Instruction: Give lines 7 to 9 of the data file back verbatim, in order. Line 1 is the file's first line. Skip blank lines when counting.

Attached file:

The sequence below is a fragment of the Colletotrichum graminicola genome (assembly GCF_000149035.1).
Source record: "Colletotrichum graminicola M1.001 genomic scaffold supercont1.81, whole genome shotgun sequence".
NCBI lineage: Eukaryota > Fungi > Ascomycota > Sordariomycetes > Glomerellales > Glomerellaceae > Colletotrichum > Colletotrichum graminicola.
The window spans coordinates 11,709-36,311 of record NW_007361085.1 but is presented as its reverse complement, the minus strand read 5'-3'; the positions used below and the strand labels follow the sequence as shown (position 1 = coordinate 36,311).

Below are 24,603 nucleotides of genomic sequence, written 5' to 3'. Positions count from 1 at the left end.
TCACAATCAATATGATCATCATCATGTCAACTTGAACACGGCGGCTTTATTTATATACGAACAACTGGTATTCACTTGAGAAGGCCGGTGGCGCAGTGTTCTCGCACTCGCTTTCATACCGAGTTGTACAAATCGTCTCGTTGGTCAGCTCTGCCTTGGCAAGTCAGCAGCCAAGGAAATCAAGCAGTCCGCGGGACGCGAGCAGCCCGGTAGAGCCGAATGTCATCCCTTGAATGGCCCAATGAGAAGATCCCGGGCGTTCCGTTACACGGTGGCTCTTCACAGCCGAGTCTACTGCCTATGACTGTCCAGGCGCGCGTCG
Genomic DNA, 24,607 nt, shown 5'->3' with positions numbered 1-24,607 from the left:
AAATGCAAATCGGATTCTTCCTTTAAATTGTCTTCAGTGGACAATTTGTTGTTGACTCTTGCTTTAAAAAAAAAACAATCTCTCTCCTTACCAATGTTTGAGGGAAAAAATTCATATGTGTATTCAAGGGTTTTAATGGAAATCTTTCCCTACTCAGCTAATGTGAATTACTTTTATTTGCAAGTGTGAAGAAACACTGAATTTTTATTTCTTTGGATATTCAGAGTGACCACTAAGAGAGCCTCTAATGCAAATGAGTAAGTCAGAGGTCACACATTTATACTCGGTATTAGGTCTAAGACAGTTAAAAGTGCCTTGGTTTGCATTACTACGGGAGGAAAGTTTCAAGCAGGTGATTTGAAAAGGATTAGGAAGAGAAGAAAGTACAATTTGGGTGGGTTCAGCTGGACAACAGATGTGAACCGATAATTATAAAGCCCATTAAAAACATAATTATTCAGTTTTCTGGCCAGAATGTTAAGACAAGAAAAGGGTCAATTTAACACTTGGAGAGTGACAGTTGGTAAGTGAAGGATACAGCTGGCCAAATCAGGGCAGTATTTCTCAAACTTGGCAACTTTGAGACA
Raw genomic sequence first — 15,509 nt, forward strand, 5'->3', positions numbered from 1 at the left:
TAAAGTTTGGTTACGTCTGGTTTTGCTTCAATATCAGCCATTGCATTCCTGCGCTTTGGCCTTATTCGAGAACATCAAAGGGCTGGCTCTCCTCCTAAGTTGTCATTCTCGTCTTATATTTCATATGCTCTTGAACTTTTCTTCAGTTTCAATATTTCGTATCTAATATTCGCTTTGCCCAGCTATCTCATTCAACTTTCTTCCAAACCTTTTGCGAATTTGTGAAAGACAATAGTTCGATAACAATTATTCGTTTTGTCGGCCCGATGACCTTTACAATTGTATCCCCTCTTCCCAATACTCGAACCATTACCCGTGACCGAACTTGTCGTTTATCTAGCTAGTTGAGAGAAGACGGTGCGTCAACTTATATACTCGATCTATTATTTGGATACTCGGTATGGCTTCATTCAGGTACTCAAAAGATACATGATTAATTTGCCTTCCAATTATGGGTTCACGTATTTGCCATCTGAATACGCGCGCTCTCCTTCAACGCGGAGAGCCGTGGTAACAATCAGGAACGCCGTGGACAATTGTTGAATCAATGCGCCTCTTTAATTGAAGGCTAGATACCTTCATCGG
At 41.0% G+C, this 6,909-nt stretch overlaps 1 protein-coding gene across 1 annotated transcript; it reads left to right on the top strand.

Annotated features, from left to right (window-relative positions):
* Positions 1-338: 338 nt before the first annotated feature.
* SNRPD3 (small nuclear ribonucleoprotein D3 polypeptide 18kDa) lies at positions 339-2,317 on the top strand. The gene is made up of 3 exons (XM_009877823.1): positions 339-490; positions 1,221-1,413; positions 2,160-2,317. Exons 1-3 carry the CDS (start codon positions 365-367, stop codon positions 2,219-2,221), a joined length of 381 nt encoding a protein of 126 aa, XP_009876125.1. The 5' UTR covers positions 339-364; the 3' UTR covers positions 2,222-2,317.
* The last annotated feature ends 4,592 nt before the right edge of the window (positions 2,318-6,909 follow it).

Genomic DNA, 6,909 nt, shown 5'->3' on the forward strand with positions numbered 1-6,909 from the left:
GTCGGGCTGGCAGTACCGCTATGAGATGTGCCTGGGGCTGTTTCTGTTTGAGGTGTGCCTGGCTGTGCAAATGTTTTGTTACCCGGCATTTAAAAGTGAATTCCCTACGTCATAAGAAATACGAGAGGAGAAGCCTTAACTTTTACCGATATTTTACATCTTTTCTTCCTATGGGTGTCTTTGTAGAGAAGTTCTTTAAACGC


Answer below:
Genomic DNA, 24,607 nt, shown 5'->3' with positions numbered 1-24,607 from the left:
AAATGCAAATCGGATTCTTCCTTTAAATTGTCTTCAGTGGACAATTTGTTGTTGACTCTTGCTTTAAAAAAAAAACAATCTCTCTCCTTACCAATGTTTGAGGGAAAAAATTCATATGTGTATTCAAGGGTTTTAATGGAAATCTTTCCCTACTCAGCTAATGTGAATTACTTTTATTTGCAAGTGTGAAGAAACACTGAATTTTTATTTCTTTGGATATTCAGAGTGACCACTAAGAGAGCCTCTAATGCAAATGAGTAAGTCAGAGGTCACACATTTATACTCGGTATTAGGTCTAAGACAGTTAAAAGTGCCTTGGTTTGCATTACTACGGGAGGAAAGTTTCAAGCAGGTGATTTGAAAAGGATTAGGAAGAGAAGAAAGTACAATTTGGGTGGGTTCAGCTGGACAACAGATGTGAACCGATAATTATAAAGCCCATTAAAAACATAATTATTCAGTTTTCTGGCCAGAATGTTAAGACAAGAAAAGGGTCAATTTAACACTTGGAGAGTGACAGTTGGTAAGTGAAGGATACAGCTGGCCAAATCAGGGCAGTATTTCTCAAACTTGGCAACTTTGAGACA
Raw genomic sequence first — 15,509 nt, forward strand, 5'->3', positions numbered from 1 at the left: